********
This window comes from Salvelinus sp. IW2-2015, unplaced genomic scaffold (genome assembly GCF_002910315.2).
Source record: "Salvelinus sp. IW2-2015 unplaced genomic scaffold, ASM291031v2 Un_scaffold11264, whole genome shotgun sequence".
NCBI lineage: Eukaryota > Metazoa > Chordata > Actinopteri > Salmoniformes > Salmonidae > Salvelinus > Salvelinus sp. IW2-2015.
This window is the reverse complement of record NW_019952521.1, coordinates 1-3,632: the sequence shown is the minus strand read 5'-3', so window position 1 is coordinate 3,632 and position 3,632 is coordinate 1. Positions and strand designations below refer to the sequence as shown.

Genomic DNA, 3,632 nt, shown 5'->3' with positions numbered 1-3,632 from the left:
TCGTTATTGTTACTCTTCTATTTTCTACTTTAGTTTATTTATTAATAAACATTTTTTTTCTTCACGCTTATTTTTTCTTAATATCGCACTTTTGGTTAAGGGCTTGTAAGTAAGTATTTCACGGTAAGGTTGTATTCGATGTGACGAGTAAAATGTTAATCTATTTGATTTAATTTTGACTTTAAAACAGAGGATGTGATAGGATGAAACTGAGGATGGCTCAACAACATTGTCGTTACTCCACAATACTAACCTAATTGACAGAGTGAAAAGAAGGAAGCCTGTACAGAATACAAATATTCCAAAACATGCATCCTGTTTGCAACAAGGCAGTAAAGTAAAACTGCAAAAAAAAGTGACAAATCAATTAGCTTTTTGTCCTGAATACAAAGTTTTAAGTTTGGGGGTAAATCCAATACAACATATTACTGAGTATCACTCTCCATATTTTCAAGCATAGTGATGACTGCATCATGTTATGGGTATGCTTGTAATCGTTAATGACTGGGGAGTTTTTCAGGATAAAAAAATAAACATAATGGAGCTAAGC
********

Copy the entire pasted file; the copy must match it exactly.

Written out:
This window comes from Salvelinus sp. IW2-2015, unplaced genomic scaffold (genome assembly GCF_002910315.2).
Source record: "Salvelinus sp. IW2-2015 unplaced genomic scaffold, ASM291031v2 Un_scaffold11264, whole genome shotgun sequence".
NCBI lineage: Eukaryota > Metazoa > Chordata > Actinopteri > Salmoniformes > Salmonidae > Salvelinus > Salvelinus sp. IW2-2015.
This window is the reverse complement of record NW_019952521.1, coordinates 1-3,632: the sequence shown is the minus strand read 5'-3', so window position 1 is coordinate 3,632 and position 3,632 is coordinate 1. Positions and strand designations below refer to the sequence as shown.

Genomic DNA, 3,632 nt, shown 5'->3' with positions numbered 1-3,632 from the left:
TCGTTATTGTTACTCTTCTATTTTCTACTTTAGTTTATTTATTAATAAACATTTTTTTTCTTCACGCTTATTTTTTCTTAATATCGCACTTTTGGTTAAGGGCTTGTAAGTAAGTATTTCACGGTAAGGTTGTATTCGATGTGACGAGTAAAATGTTAATCTATTTGATTTAATTTTGACTTTAAAACAGAGGATGTGATAGGATGAAACTGAGGATGGCTCAACAACATTGTCGTTACTCCACAATACTAACCTAATTGACAGAGTGAAAAGAAGGAAGCCTGTACAGAATACAAATATTCCAAAACATGCATCCTGTTTGCAACAAGGCAGTAAAGTAAAACTGCAAAAAAAAGTGACAAATCAATTAGCTTTTTGTCCTGAATACAAAGTTTTAAGTTTGGGGGTAAATCCAATACAACATATTACTGAGTATCACTCTCCATATTTTCAAGCATAGTGATGACTGCATCATGTTATGGGTATGCTTGTAATCGTTAATGACTGGGGAGTTTTTCAGGATAAAAAAATAAACATAATGGAGCTAAGC